Putin’s envoy says Russia ready to consider Kurdish rights in Syria
ERBIL (Kurdistan 24) – The Russian President’s Special Representative for the Middle East and Africa, Deputy Foreign Minister Mikhail Bogdanov, says Russia is ready to consider the rights of the Kurdish people in a new Syria.
Kurdistan 24 spoke with Bogdanov on Tuesday where he stated that Damascus’ relationship with the Syrian Kurds must be renewed. He underlined the importance of discussions between Arab and Kurdish representatives from different organizations.
According to the deputy foreign minister, Russia is ready to work for the constitutional rights of the Kurds to solve the Syrian issue.
However, the Syrian Kurds are unlikely to accept anything less than autonomy in the country’s northeast.
A roadmap presented to Damascus and Moscow in January by the local Kurdish-backed administration proposed that the northeast of Syria remain autonomous from Damascus.
Until now, Russia has supported the position of Damascus.
Maria Zakharova, Russia’s Ministry of Foreign Affairs spokesperson, told reporters in January that all the territories under Syrian Democratic Forces (SDF) control should return to Damascus.
Nikolay Surkov, an associate professor in the Oriental Studies Department of Moscow State Institute of International Relations, told Kurdistan 24 that Russia is ready to broker a deal between the Kurds and Damascus.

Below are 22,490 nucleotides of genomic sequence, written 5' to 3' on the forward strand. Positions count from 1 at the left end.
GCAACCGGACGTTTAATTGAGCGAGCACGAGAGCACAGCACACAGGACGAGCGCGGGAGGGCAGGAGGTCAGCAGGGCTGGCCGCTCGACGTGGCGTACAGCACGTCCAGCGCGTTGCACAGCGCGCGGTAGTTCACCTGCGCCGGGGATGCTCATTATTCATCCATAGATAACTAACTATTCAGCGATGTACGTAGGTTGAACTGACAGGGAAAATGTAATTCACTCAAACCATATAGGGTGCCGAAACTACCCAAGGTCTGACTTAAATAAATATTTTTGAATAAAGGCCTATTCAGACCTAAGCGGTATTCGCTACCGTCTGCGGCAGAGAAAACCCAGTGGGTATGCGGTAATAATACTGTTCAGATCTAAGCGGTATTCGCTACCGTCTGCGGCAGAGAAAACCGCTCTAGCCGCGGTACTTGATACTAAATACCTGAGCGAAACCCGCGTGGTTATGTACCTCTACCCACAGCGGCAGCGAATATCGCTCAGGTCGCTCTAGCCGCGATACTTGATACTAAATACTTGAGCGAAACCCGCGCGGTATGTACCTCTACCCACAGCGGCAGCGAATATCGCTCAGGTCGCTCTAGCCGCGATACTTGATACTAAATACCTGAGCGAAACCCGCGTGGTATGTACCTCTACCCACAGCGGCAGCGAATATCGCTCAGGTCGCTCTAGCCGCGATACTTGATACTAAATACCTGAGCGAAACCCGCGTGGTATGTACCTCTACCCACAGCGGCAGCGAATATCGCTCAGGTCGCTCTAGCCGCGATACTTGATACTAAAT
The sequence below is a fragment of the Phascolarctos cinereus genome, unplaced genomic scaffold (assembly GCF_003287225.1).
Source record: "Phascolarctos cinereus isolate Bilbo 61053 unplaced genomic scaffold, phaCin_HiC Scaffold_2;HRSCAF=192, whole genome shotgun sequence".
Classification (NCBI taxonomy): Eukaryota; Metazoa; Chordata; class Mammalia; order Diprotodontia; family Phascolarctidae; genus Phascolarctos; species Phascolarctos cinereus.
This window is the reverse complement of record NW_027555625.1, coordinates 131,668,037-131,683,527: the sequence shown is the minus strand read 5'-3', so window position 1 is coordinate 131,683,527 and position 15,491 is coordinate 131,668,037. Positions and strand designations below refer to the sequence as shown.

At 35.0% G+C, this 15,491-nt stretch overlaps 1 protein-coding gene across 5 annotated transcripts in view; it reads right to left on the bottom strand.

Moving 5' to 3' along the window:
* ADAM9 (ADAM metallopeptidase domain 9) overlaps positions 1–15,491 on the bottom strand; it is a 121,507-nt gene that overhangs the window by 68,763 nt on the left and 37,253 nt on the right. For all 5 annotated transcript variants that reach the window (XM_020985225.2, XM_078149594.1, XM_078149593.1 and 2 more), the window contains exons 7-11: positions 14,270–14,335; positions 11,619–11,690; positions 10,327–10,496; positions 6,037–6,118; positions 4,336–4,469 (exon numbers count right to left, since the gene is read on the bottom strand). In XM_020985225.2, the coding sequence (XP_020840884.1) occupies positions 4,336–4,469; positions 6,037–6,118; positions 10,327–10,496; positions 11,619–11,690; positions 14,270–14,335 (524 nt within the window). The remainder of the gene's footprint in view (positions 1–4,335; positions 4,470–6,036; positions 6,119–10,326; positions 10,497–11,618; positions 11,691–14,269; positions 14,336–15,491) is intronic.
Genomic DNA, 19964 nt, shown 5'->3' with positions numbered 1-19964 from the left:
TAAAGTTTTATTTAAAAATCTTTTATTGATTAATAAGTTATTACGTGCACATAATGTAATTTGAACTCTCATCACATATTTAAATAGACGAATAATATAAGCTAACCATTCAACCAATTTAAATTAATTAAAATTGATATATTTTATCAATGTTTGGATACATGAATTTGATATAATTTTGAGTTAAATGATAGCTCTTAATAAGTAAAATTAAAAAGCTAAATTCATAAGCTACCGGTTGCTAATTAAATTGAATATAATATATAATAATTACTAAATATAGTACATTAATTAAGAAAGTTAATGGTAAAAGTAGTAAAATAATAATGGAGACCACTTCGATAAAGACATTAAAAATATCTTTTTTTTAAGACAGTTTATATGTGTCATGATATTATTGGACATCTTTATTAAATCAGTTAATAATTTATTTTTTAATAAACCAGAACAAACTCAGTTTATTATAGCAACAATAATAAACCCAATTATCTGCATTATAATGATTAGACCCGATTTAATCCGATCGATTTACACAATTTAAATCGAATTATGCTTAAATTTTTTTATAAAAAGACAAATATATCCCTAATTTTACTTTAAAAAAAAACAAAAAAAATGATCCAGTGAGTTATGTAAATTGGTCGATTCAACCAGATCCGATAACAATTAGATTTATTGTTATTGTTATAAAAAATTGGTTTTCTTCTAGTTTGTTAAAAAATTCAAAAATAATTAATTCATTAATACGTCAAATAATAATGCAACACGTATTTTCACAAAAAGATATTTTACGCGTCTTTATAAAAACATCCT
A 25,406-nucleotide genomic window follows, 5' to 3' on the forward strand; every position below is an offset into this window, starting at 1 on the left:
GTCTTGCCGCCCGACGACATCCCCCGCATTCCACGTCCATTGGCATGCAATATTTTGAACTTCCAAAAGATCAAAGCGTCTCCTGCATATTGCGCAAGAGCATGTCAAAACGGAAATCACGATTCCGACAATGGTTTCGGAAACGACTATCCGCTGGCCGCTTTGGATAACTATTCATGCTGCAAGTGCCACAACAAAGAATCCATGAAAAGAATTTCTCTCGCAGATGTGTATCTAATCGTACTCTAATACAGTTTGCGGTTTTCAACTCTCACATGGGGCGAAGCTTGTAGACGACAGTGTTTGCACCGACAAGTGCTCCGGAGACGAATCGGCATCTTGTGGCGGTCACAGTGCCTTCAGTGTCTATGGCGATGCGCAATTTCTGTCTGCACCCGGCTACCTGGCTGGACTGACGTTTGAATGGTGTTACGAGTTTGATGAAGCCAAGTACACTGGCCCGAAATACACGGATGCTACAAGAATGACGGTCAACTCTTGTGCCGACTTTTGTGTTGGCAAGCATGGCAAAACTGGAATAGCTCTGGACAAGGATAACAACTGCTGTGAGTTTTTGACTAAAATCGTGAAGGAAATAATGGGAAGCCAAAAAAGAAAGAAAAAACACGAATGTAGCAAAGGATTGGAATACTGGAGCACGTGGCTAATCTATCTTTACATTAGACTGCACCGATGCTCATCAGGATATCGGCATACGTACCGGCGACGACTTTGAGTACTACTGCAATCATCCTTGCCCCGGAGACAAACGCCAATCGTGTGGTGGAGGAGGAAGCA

Surkov noted that the current problem is that “both sides are not willing to make concessions.”
Damascus has not changed its position and still opposes any form of Kurdish demands for autonomy, he said.
“At the current stage, the parties are very far from reaching a compromise.”
Russia has also said in the past that it is difficult for Moscow to be a broker while the SDF remains a close ally to the United States.
“It is hard for Russia to trust the Kurds because they are US allies, this is the problem too,” Surkov told Kurdistan 24.
The associate professor said Russia considers the US’ ongoing presence in Syria as a complicating factor because Moscow considers it “an attempt to split Syria into several parts.”
“Since there is no trust between Russia and the US, there cannot be much trust between Russia and the Kurds.”
According to Yury Barmin, a Middle East and North Africa Director at Moscow Policy Group, Russia still hopes the US completely withdraws from Syria as US President Donald Trump stated in December.
In March, Trump confirmed that Washington would maintain a small residual force after the majority of troops have withdrawn.
Barmin said the US decision to withdraw gave Russia hope of “some changes within the SDF.”
“It kind of brought about a decision to really hedge stronger toward more dialogue with Damascus,” he told Kurdistan 24.
Russia hopes it “can encourage the SDF to establish a relationship with Damascus and to engage in political dialogue.”
Konstantin Truevtsev, a senior researcher at the Institute of Oriental Studies of the Russian Academy of Sciences, said it would be challenging to reconcile the positions of Damascus and the SDF.
He suggested that the Kurds could get a form of autonomy under Legislative Decree 107, which Kurds have rejected in the past.
“If the Syrian government agrees with it at last, then there can be a solution that means Kurds will withdraw from Deir al-Zor and southern Raqqa, and that Syria will have the possibility to get its fuel supplies,” Truevtsev stated.
“At the same time, the Kurds will concentrate on their lands in Qamishli and Kobane. So, in this case, the whole situation in Syria will be very effectively changed.”
Editing by Karzan Sulaivany